"The Murmuring Coast": Interior and exterior conflict By Lars Audun Braten
in 15th Oslo Films From The South
Portuguese filmmaker Margarida Cardoso (born 1963) has set her first feature fiction film in the previous Portuguese colony Mozambique. This choice of setting has allowed Cardoso to obtain a broad range of themes, as she combines a carefully constructed feministic lead character and her personal and moral awakening with a political indictment of Portuguese colonial arrogance and racism, the role of the media in a serious political and ethical conflict, and most importantly, the dominant role of males in heterosexual relationships. Cardoso tells her story in a subtle, but kind of drowsy mood, using excellent camerawork and melancholy music to express the feelings of the female lead and the coming fall of, at least officially, the European dominance of Africa. If there is a weak point in Cardoso’s film, it is the fact that her historical film does not say anything important about today’s political situation in Mozambique and Africa.
The Murmuring Coast, which is set in a time when the Portuguese colonial rule of Mozambique is nearing its end, (Mozambique got its independence from Portugal in 1975), opens with the wedding party of Portuguese army lieutenant Luis (Filipe Duarte) and Evita (Beatriz Batarda). Evita, who is present in almost every shot of this film, and clearly is the carrier of the director’s political conscience towards imperialism, has just arrived in Mozambique, and does not hesitate to voice her opinion of the conflict. This annoys Luis’ captain and superior officer Jaime (Adriano Luz), who is the embodiment of fascism in this film. A man of military virtues and honour, always putting the military code in front of human charity, Jaime also has a racist view of the native population. Luis, to whom Jaime is a father figure demanding respect, is embarrassed by his wife’s bold statements, but leaves it to Jaime to “correct’ her, as Luis is too weak or unwilling to control his wife like Jaime does with his wife, the desperately sad Helena (superbly portrayed by Monica Calle). But as the two male leads, who are absent from the screen during most of the film, have to leave to fight the native rebels seeking independence, Evita finds her own truth in a country falling apart.
Imperial racism is portrayed not only by the two male leads and the massive hypocrisy and arrogant ignorance of the Portuguese military, but by a series of incidents where people are poisoned and killed by alcoholic drink containing poison. When the African men die as a result of this, it is viewed as tragic accidents by the white Portuguese inhabitants, who do not question the economical mechanisms which sacrifice the poor. But when a Portuguese alcoholic writer dies from the same poisoning, the imperialists attack the black population and claim it was murder. This is a fine metaphor for the sheer injustice of imperialistic capitalism and exploitation, something which Cardoso also indicts by the inclusion of Helena ‘s awful treatment of her black maid.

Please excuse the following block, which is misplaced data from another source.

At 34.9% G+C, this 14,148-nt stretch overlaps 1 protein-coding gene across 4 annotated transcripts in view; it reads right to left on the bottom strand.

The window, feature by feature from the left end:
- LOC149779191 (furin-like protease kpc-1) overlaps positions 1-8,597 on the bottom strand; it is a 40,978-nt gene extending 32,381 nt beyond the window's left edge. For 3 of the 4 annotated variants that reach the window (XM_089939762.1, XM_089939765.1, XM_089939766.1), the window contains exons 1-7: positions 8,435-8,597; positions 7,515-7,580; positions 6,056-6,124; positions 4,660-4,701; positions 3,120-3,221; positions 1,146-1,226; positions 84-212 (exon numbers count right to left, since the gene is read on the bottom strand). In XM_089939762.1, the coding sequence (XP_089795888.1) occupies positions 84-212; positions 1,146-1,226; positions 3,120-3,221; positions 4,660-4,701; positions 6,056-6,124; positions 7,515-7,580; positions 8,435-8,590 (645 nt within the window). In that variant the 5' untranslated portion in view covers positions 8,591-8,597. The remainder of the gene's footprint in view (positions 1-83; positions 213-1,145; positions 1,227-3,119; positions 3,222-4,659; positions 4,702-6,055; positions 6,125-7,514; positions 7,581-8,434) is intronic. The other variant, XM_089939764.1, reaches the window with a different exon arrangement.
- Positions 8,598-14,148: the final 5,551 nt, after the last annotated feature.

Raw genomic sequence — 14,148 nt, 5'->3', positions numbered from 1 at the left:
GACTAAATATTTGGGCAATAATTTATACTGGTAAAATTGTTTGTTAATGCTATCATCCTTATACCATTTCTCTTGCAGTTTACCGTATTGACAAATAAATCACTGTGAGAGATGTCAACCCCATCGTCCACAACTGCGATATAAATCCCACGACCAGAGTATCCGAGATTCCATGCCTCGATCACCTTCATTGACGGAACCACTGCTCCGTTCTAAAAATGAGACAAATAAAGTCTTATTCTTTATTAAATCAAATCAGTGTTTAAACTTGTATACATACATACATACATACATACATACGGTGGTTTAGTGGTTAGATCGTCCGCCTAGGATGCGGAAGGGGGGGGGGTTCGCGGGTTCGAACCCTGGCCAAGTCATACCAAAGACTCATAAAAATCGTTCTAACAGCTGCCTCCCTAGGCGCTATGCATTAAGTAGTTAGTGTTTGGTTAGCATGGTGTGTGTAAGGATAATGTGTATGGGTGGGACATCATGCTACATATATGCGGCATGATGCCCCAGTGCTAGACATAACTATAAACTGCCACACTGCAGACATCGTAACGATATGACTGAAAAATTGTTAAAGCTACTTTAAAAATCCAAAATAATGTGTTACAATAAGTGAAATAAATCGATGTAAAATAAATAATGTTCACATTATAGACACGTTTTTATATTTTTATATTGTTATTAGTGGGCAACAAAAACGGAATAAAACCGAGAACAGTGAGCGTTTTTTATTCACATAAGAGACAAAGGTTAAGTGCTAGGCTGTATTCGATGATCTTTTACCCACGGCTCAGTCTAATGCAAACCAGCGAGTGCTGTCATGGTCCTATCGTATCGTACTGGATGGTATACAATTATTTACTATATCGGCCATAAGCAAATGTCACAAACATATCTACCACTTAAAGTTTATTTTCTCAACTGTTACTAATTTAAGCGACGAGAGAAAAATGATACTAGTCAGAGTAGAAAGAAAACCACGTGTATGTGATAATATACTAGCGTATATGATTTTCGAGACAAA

On a more personal level, The Murmuring Coast shows how Evita gradually comes to distrust her own image of her newly wed husband, as she learns what horrors he has performed in the name of protecting the white population from rebel fighters. Luis also wants to control his wife by asking Evita to stay locked inside their hotel room for months while he is away, something Evita refuses to do. Helena though, imprisons herself voluntarily. Jaime is a thunderstorm of male chauvinist and racist morality, a violent reminder of male dominance in heterosexual relationships. Cardoso deconstructs male superiority by letting Evita perform infidelity in her husband’s absence, and her involvement with journalist Alvaro (Luis Sarmento) lets her find her own truth about white male dominance. Evita also starts seeking the truth about the poisonings, but the fact that this does not lead to conclusions only prove that there is no media or official interest in finding the culprits. At least not until a white person dies.
Cardoso’s stylistic set-up includes a combination of emotionally powerful close-ups of the actors, who all perform very well in this film, and long shots. It is interesting to see how her close ups reveal personal significance, while the long shots have more political meaning. Cardoso and photographer Lisa Hagstrand also uses quite long takes with both static and mobile camera, which adds a certain amount of dynamism to this beautifully slow and obviously melancholic film. There is a sadness in all the characters, a sadness that in some instances is explained, but others left to the audience to interpret. The first hour of this two-hour film has little music, but Bernardo Sassetti’s score claims more attention during the second hour, when Evita’s political and personal consciousness is awakening, almost in synchronization with the music, which is made up of a sad piano and a bit more pompous violins. The film has a drowsy feeling to it, comparable to Christine Jeffs’ brilliant first feature Rain; in both films this drowsy feeling shows the decadence of dominance, in Rain the decadent and hedonistic way of life of rich, bored and alcoholic parents, in The Murmuring Coast the decadence of imperial, military rule.
Cardoso has successfully included all these issues in her first feature, and on the way she has granted a female character independence from her husband, her country and the unpleasant realities of the racism her colour of skin represented on the African continent not too many years ago. And, just on a different level, still does.